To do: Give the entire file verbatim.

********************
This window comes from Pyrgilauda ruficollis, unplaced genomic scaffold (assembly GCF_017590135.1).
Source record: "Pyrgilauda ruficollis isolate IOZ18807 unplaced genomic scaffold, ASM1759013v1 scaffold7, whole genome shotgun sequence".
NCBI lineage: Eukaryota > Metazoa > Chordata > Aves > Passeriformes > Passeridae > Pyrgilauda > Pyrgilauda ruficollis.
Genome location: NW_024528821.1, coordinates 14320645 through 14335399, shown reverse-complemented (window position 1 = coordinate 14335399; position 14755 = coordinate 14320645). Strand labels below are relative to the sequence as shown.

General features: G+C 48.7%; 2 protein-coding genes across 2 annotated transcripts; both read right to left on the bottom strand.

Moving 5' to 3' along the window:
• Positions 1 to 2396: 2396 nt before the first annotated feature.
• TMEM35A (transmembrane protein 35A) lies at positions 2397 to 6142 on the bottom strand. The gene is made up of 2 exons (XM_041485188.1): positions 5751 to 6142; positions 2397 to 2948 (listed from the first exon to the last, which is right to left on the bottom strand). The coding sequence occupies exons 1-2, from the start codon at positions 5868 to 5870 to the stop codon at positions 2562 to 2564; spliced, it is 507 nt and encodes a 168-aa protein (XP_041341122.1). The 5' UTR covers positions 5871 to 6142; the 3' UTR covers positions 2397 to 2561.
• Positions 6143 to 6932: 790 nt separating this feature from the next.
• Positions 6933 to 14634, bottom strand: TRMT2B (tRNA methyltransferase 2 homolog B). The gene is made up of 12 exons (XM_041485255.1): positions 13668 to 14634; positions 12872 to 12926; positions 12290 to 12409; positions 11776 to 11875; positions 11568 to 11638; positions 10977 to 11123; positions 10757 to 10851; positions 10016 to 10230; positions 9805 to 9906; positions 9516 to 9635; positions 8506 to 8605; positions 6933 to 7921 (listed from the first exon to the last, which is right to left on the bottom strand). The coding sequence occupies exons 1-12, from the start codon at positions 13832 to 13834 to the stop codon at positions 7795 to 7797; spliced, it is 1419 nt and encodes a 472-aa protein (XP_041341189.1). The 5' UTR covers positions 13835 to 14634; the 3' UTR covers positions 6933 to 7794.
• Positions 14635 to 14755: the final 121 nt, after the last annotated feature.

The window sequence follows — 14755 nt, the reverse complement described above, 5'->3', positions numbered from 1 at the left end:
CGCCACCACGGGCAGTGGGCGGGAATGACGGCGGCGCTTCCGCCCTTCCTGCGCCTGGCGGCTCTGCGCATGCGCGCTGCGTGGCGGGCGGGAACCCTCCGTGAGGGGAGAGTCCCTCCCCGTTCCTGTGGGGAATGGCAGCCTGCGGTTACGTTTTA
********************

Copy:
This window comes from Pyrgilauda ruficollis, unplaced genomic scaffold (assembly GCF_017590135.1).
Source record: "Pyrgilauda ruficollis isolate IOZ18807 unplaced genomic scaffold, ASM1759013v1 scaffold7, whole genome shotgun sequence".
NCBI lineage: Eukaryota > Metazoa > Chordata > Aves > Passeriformes > Passeridae > Pyrgilauda > Pyrgilauda ruficollis.
Genome location: NW_024528821.1, coordinates 14320645 through 14335399, shown reverse-complemented (window position 1 = coordinate 14335399; position 14755 = coordinate 14320645). Strand labels below are relative to the sequence as shown.

General features: G+C 48.7%; 2 protein-coding genes across 2 annotated transcripts; both read right to left on the bottom strand.

Moving 5' to 3' along the window:
• Positions 1 to 2396: 2396 nt before the first annotated feature.
• TMEM35A (transmembrane protein 35A) lies at positions 2397 to 6142 on the bottom strand. The gene is made up of 2 exons (XM_041485188.1): positions 5751 to 6142; positions 2397 to 2948 (listed from the first exon to the last, which is right to left on the bottom strand). The coding sequence occupies exons 1-2, from the start codon at positions 5868 to 5870 to the stop codon at positions 2562 to 2564; spliced, it is 507 nt and encodes a 168-aa protein (XP_041341122.1). The 5' UTR covers positions 5871 to 6142; the 3' UTR covers positions 2397 to 2561.
• Positions 6143 to 6932: 790 nt separating this feature from the next.
• Positions 6933 to 14634, bottom strand: TRMT2B (tRNA methyltransferase 2 homolog B). The gene is made up of 12 exons (XM_041485255.1): positions 13668 to 14634; positions 12872 to 12926; positions 12290 to 12409; positions 11776 to 11875; positions 11568 to 11638; positions 10977 to 11123; positions 10757 to 10851; positions 10016 to 10230; positions 9805 to 9906; positions 9516 to 9635; positions 8506 to 8605; positions 6933 to 7921 (listed from the first exon to the last, which is right to left on the bottom strand). The coding sequence occupies exons 1-12, from the start codon at positions 13832 to 13834 to the stop codon at positions 7795 to 7797; spliced, it is 1419 nt and encodes a 472-aa protein (XP_041341189.1). The 5' UTR covers positions 13835 to 14634; the 3' UTR covers positions 6933 to 7794.
• Positions 14635 to 14755: the final 121 nt, after the last annotated feature.

The window sequence follows — 14755 nt, the reverse complement described above, 5'->3', positions numbered from 1 at the left end:
CGCCACCACGGGCAGTGGGCGGGAATGACGGCGGCGCTTCCGCCCTTCCTGCGCCTGGCGGCTCTGCGCATGCGCGCTGCGTGGCGGGCGGGAACCCTCCGTGAGGGGAGAGTCCCTCCCCGTTCCTGTGGGGAATGGCAGCCTGCGGTTACGTTTTA